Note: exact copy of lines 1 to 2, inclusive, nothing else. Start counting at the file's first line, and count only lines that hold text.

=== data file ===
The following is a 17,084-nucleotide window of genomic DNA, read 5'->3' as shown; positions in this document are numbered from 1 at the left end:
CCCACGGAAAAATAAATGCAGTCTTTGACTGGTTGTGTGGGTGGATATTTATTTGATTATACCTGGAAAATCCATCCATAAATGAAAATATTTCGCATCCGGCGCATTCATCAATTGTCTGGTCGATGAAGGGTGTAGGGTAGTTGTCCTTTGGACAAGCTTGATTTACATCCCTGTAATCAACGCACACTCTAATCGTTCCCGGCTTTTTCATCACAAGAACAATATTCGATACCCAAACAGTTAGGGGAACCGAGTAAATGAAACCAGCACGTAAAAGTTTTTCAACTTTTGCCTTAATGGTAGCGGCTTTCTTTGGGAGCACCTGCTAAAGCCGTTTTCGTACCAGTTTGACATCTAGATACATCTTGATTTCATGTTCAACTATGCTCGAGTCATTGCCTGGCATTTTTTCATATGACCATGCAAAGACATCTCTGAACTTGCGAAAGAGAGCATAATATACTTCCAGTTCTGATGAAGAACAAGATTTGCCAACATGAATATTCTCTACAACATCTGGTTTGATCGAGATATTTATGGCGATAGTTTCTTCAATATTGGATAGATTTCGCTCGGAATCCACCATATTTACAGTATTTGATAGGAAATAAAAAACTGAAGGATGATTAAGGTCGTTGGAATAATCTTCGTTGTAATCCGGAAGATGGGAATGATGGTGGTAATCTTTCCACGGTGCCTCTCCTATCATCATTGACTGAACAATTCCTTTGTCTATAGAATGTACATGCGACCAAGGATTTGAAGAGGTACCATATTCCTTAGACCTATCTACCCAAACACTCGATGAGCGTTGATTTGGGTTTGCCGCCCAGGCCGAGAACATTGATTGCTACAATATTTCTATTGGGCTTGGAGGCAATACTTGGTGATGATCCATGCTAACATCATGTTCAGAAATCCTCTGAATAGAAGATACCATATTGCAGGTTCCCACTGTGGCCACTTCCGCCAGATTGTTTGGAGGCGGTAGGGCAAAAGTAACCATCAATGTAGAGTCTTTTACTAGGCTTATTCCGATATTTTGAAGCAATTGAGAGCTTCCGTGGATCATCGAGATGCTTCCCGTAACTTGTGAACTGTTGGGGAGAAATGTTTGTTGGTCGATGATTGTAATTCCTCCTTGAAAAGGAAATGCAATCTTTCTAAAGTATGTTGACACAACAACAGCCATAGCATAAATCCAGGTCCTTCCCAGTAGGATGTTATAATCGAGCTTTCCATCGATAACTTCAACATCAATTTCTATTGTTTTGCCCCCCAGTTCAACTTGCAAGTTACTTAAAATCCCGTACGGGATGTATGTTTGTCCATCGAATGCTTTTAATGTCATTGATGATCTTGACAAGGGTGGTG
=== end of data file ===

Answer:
The following is a 17,084-nucleotide window of genomic DNA, read 5'->3' as shown; positions in this document are numbered from 1 at the left end:
CCCACGGAAAAATAAATGCAGTCTTTGACTGGTTGTGTGGGTGGATATTTATTTGATTATACCTGGAAAATCCATCCATAAATGAAAATATTTCGCATCCGGCGCATTCATCAATTGTCTGGTCGATGAAGGGTGTAGGGTAGTTGTCCTTTGGACAAGCTTGATTTACATCCCTGTAATCAACGCACACTCTAATCGTTCCCGGCTTTTTCATCACAAGAACAATATTCGATACCCAAACAGTTAGGGGAACCGAGTAAATGAAACCAGCACGTAAAAGTTTTTCAACTTTTGCCTTAATGGTAGCGGCTTTCTTTGGGAGCACCTGCTAAAGCCGTTTTCGTACCAGTTTGACATCTAGATACATCTTGATTTCATGTTCAACTATGCTCGAGTCATTGCCTGGCATTTTTTCATATGACCATGCAAAGACATCTCTGAACTTGCGAAAGAGAGCATAATATACTTCCAGTTCTGATGAAGAACAAGATTTGCCAACATGAATATTCTCTACAACATCTGGTTTGATCGAGATATTTATGGCGATAGTTTCTTCAATATTGGATAGATTTCGCTCGGAATCCACCATATTTACAGTATTTGATAGGAAATAAAAAACTGAAGGATGATTAAGGTCGTTGGAATAATCTTCGTTGTAATCCGGAAGATGGGAATGATGGTGGTAATCTTTCCACGGTGCCTCTCCTATCATCATTGACTGAACAATTCCTTTGTCTATAGAATGTACATGCGACCAAGGATTTGAAGAGGTACCATATTCCTTAGACCTATCTACCCAAACACTCGATGAGCGTTGATTTGGGTTTGCCGCCCAGGCCGAGAACATTGATTGCTACAATATTTCTATTGGGCTTGGAGGCAATACTTGGTGATGATCCATGCTAACATCATGTTCAGAAATCCTCTGAATAGAAGATACCATATTGCAGGTTCCCACTGTGGCCACTTCCGCCAGATTGTTTGGAGGCGGTAGGGCAAAAGTAACCATCAATGTAGAGTCTTTTACTAGGCTTATTCCGATATTTTGAAGCAATTGAGAGCTTCCGTGGATCATCGAGATGCTTCCCGTAACTTGTGAACTGTTGGGGAGAAATGTTTGTTGGTCGATGATTGTAATTCCTCCTTGAAAAGGAAATGCAATCTTTCTAAAGTATGTTGACACAACAACAGCCATAGCATAAATCCAGGTCCTTCCCAGTAGGATGTTATAATCGAGCTTTCCATCGATAACTTCAACATCAATTTCTATTGTTTTGCCCCCCAGTTCAACTTGCAAGTTACTTAAAATCCCGTACGGGATGTATGTTTGTCCATCGAATGCTTTTAATGTCATTGATGATCTTGACAAGGGTGGTG